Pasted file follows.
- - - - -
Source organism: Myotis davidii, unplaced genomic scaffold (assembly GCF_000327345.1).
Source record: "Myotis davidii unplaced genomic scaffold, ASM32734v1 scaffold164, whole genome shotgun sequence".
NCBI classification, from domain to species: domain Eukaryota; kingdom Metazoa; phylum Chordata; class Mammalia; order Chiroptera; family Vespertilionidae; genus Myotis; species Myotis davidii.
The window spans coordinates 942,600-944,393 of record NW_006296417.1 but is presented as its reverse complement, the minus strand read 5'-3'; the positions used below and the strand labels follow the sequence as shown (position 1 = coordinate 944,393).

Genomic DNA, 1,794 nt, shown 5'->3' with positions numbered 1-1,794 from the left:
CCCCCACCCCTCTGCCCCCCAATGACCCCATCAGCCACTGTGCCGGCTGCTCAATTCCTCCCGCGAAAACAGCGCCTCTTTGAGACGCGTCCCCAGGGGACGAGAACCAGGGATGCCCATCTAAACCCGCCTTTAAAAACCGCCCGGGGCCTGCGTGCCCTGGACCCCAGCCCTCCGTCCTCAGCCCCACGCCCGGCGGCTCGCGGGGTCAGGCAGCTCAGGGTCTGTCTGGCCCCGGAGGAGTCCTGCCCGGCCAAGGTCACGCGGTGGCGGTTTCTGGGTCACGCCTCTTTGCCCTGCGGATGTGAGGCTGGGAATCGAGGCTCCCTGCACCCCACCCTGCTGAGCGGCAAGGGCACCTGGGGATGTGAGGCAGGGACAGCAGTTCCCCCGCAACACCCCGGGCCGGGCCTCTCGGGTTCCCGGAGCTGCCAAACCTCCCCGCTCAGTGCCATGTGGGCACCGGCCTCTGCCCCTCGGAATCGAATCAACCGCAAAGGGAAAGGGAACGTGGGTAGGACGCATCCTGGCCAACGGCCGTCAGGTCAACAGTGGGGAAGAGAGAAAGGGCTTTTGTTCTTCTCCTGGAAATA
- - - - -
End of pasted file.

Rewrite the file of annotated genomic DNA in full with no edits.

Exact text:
Source organism: Myotis davidii, unplaced genomic scaffold (assembly GCF_000327345.1).
Source record: "Myotis davidii unplaced genomic scaffold, ASM32734v1 scaffold164, whole genome shotgun sequence".
NCBI classification, from domain to species: domain Eukaryota; kingdom Metazoa; phylum Chordata; class Mammalia; order Chiroptera; family Vespertilionidae; genus Myotis; species Myotis davidii.
The window spans coordinates 942,600-944,393 of record NW_006296417.1 but is presented as its reverse complement, the minus strand read 5'-3'; the positions used below and the strand labels follow the sequence as shown (position 1 = coordinate 944,393).

Genomic DNA, 1,794 nt, shown 5'->3' with positions numbered 1-1,794 from the left:
CCCCCACCCCTCTGCCCCCCAATGACCCCATCAGCCACTGTGCCGGCTGCTCAATTCCTCCCGCGAAAACAGCGCCTCTTTGAGACGCGTCCCCAGGGGACGAGAACCAGGGATGCCCATCTAAACCCGCCTTTAAAAACCGCCCGGGGCCTGCGTGCCCTGGACCCCAGCCCTCCGTCCTCAGCCCCACGCCCGGCGGCTCGCGGGGTCAGGCAGCTCAGGGTCTGTCTGGCCCCGGAGGAGTCCTGCCCGGCCAAGGTCACGCGGTGGCGGTTTCTGGGTCACGCCTCTTTGCCCTGCGGATGTGAGGCTGGGAATCGAGGCTCCCTGCACCCCACCCTGCTGAGCGGCAAGGGCACCTGGGGATGTGAGGCAGGGACAGCAGTTCCCCCGCAACACCCCGGGCCGGGCCTCTCGGGTTCCCGGAGCTGCCAAACCTCCCCGCTCAGTGCCATGTGGGCACCGGCCTCTGCCCCTCGGAATCGAATCAACCGCAAAGGGAAAGGGAACGTGGGTAGGACGCATCCTGGCCAACGGCCGTCAGGTCAACAGTGGGGAAGAGAGAAAGGGCTTTTGTTCTTCTCCTGGAAATA